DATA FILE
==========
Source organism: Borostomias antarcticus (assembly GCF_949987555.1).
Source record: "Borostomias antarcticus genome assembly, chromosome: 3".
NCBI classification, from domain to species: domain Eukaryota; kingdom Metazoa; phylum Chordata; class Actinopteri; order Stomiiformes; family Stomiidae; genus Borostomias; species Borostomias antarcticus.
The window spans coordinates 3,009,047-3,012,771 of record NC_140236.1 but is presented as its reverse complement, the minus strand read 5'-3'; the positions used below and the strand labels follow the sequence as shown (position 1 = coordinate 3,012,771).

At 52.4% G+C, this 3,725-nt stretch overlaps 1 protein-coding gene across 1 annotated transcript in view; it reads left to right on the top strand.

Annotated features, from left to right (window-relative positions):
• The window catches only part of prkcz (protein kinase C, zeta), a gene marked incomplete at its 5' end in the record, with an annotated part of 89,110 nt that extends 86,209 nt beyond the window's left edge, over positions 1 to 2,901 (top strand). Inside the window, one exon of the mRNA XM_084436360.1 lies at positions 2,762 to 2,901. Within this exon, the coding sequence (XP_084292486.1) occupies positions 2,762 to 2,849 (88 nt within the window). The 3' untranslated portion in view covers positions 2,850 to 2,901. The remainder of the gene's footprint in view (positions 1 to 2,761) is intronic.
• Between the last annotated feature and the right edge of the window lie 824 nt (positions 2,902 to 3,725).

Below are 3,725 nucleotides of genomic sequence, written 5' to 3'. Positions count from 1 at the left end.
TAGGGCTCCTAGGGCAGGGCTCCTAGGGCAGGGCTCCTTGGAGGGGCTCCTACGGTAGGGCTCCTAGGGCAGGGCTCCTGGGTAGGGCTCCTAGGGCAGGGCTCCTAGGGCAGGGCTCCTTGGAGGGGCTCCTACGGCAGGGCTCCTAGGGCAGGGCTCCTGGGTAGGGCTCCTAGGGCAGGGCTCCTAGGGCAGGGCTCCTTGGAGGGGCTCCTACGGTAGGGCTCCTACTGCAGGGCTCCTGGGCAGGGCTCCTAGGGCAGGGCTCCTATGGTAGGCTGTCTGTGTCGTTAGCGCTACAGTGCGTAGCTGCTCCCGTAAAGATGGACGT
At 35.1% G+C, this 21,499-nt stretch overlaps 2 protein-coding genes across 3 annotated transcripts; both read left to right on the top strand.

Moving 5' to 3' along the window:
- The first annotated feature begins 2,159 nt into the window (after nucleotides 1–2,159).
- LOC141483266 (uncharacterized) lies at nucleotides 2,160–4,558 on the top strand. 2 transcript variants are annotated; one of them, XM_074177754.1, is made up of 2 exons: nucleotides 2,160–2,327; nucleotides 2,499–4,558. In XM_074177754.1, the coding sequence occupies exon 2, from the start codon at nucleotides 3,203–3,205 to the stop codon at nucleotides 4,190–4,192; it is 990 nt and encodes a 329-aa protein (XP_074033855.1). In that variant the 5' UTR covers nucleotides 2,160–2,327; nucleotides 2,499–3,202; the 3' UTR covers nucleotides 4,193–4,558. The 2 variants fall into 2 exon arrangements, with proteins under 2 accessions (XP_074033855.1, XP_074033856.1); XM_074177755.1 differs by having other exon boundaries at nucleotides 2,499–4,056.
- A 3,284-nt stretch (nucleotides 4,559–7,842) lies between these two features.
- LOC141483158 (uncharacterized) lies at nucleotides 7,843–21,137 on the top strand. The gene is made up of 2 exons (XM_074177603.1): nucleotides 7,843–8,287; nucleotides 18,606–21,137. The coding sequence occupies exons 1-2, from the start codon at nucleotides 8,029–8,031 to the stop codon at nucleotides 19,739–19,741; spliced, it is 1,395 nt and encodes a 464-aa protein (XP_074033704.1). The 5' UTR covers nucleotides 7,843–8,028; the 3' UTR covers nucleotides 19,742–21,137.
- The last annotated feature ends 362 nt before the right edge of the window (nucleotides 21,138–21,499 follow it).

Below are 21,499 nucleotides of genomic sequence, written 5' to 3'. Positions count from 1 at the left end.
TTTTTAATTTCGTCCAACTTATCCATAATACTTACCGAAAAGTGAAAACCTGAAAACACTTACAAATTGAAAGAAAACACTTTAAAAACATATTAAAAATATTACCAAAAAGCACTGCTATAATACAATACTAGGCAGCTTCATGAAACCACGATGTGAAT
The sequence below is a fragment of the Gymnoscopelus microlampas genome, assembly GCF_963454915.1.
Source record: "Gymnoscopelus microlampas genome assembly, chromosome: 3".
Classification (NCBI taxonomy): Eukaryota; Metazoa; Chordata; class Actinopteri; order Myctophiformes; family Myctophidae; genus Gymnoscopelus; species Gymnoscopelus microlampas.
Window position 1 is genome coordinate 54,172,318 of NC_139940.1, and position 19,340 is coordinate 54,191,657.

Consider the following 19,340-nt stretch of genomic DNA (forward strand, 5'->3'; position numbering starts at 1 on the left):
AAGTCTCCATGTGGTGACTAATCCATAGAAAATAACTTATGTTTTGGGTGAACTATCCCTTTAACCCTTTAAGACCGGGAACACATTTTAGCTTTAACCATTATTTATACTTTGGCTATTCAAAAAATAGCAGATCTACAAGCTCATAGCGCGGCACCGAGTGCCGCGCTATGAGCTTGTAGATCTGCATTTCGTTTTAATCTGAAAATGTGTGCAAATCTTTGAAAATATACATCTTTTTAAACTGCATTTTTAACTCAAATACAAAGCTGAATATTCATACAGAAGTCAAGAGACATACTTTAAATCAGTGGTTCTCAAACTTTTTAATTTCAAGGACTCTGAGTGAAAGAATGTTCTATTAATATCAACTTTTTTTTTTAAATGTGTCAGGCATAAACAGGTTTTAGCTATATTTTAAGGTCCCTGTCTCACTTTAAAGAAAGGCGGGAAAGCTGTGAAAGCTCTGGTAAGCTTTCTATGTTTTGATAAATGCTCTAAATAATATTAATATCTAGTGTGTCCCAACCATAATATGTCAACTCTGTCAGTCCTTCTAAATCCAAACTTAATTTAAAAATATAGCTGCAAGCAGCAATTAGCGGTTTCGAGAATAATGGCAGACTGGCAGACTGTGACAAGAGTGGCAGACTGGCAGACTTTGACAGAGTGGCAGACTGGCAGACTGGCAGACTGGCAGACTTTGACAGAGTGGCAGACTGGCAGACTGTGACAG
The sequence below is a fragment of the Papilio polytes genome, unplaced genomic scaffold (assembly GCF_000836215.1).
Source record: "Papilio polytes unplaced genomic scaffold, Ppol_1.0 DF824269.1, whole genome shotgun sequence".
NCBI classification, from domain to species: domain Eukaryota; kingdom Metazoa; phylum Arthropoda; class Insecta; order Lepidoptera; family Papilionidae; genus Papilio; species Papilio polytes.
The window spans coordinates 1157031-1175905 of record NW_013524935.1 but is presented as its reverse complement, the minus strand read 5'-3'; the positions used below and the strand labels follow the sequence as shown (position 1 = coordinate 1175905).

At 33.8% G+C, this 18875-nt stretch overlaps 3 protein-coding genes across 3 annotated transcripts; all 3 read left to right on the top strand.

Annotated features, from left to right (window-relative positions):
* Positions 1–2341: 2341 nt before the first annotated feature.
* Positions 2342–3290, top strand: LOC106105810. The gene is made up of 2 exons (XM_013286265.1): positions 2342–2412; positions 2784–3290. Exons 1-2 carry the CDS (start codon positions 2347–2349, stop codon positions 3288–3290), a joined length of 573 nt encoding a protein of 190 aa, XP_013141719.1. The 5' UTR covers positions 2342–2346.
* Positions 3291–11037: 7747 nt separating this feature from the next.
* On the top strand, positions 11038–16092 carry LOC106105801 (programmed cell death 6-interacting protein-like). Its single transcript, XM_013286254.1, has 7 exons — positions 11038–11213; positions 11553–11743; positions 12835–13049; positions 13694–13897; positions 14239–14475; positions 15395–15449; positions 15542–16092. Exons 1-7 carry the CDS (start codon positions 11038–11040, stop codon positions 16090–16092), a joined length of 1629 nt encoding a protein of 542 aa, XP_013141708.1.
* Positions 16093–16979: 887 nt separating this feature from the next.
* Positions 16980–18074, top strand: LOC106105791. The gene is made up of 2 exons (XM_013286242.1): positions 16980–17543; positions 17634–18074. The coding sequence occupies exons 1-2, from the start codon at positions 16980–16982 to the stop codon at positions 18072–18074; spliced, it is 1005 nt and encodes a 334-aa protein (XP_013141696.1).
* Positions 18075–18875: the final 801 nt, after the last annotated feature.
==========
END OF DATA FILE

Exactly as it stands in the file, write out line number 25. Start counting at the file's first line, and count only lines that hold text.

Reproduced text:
AAGTCTCCATGTGGTGACTAATCCATAGAAAATAACTTATGTTTTGGGTGAACTATCCCTTTAACCCTTTAAGACCGGGAACACATTTTAGCTTTAACCATTATTTATACTTTGGCTATTCAAAAAATAGCAGATCTACAAGCTCATAGCGCGGCACCGAGTGCCGCGCTATGAGCTTGTAGATCTGCATTTCGTTTTAATCTGAAAATGTGTGCAAATCTTTGAAAATATACATCTTTTTAAACTGCATTTTTAACTCAAATACAAAGCTGAATATTCATACAGAAGTCAAGAGACATACTTTAAATCAGTGGTTCTCAAACTTTTTAATTTCAAGGACTCTGAGTGAAAGAATGTTCTATTAATATCAACTTTTTTTTTTAAATGTGTCAGGCATAAACAGGTTTTAGCTATATTTTAAGGTCCCTGTCTCACTTTAAAGAAAGGCGGGAAAGCTGTGAAAGCTCTGGTAAGCTTTCTATGTTTTGATAAATGCTCTAAATAATATTAATATCTAGTGTGTCCCAACCATAATATGTCAACTCTGTCAGTCCTTCTAAATCCAAACTTAATTTAAAAATATAGCTGCAAGCAGCAATTAGCGGTTTCGAGAATAATGGCAGACTGGCAGACTGTGACAAGAGTGGCAGACTGGCAGACTTTGACAGAGTGGCAGACTGGCAGACTGGCAGACTGGCAGACTTTGACAGAGTGGCAGACTGGCAGACTGTGACAG